HKEY_CURRENT_USER\Software\Microsoft\Office\<Outlook Version>\Outlook\Security
“NonDefaultStoreScript"= dword:00000001

The following setting will allow for “Run as a Script” and “Start Application” rules to be re-enabled.

HKEY_CURRENT_USER\Software\Microsoft\Office\<Outlook Version>\Outlook\Security
“EnableUnsafeClientMailRules"= dword:00000001

Etienne Stalmans, a developer of SensePost’s RULER and the credited responsible discloser of CVE-2017-11774, chimed in about similar concerns on the patch that were re-raised after seeing a September 2018 blog post about applying the same technique to Outlook Today’s home page that is stored at HKCU\Software\Microsoft\Office\<Outlook Version>\Outlook\Today\UserDefinedUrl. Both Etienne and the September 2018 blog post’s author describe what Microsoft has suggested as a key mitigating factor – that the exploit and rolling back the patch require some form of initial access. This is consistent with Microsoft’s position and their 2007 immutable laws of security blog, which were reiterated when we contacted MSRC prior to publishing this blog post.

We agree that for the CVE-2017-11774 patch override vector to be successful, a bad guy has to persuade you to run his program (law #1) and alter your operating system (law #2). However, the technique is under-reported, no public mitigation guidance is available, and – as a fresh in-the-wild example demonstrates in this post – that initial access and patch overriding can be completely automated.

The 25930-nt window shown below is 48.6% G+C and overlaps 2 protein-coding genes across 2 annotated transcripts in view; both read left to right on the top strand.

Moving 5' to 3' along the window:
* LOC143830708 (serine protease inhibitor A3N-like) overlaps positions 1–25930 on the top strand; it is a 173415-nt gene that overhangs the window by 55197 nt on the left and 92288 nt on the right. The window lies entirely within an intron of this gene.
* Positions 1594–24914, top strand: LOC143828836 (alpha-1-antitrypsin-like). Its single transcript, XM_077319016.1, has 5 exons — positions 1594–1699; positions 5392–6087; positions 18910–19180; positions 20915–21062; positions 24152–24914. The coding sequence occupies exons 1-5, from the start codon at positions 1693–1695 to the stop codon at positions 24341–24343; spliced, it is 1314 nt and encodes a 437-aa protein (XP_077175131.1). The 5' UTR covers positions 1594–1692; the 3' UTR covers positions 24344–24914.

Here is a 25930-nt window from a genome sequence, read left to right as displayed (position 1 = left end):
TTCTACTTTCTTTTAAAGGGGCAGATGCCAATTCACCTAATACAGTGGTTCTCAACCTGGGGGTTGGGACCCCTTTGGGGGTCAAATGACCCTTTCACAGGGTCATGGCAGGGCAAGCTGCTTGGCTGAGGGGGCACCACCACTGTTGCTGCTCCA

A Cavalier Handling of CVE-2017-11774

The Advanced Practices team monitors for novel implementations of attacker techniques including this patch override, and on November 23, 2019 a uniquely automated phishing document was uploaded to VirusTotal. The sample, “TARA Pipeline.xlsm” (MD5: ddbc153e4e63f7b8b6f7aa10a8fad514), launches malicious Excel macros combining several techniques, including:

  • execution guardrails to only launch on the victim domain (client redacted in screenshot)
  • custom pipe-delimited character substitution obfuscation
  • a creative implementation of CVE-2017-11774 using the lesser-known HKCU\Software\Microsoft\Office\<Outlook Version>\Outlook\WebView\Calendar\URL registry key
  • a URL pointing to the payload hosted in Azure storage blobs (*.web.core.windows.net) – a creative technique that allows an attacker-controlled, swappable payload to be hosted in a legitimate service
  • and most importantly for this blog post – a function to walk through the registry and reverse the CVE-2017-11774 patch functionality for any version of Microsoft Outlook

These features of the malicious spear phishing Excel macro can be seen in Figure 1.


Figure 1: Malicious macros automatically reverting the CVE-2017-11774 patch

Pay special attention to the forced setting of EnableRoamingFolderHomepages to “1” and the setup of “Calendar\URL” key to point to an attacker-controlled payload, effectively disabling the CVE-2017-11774 patch on initial infection.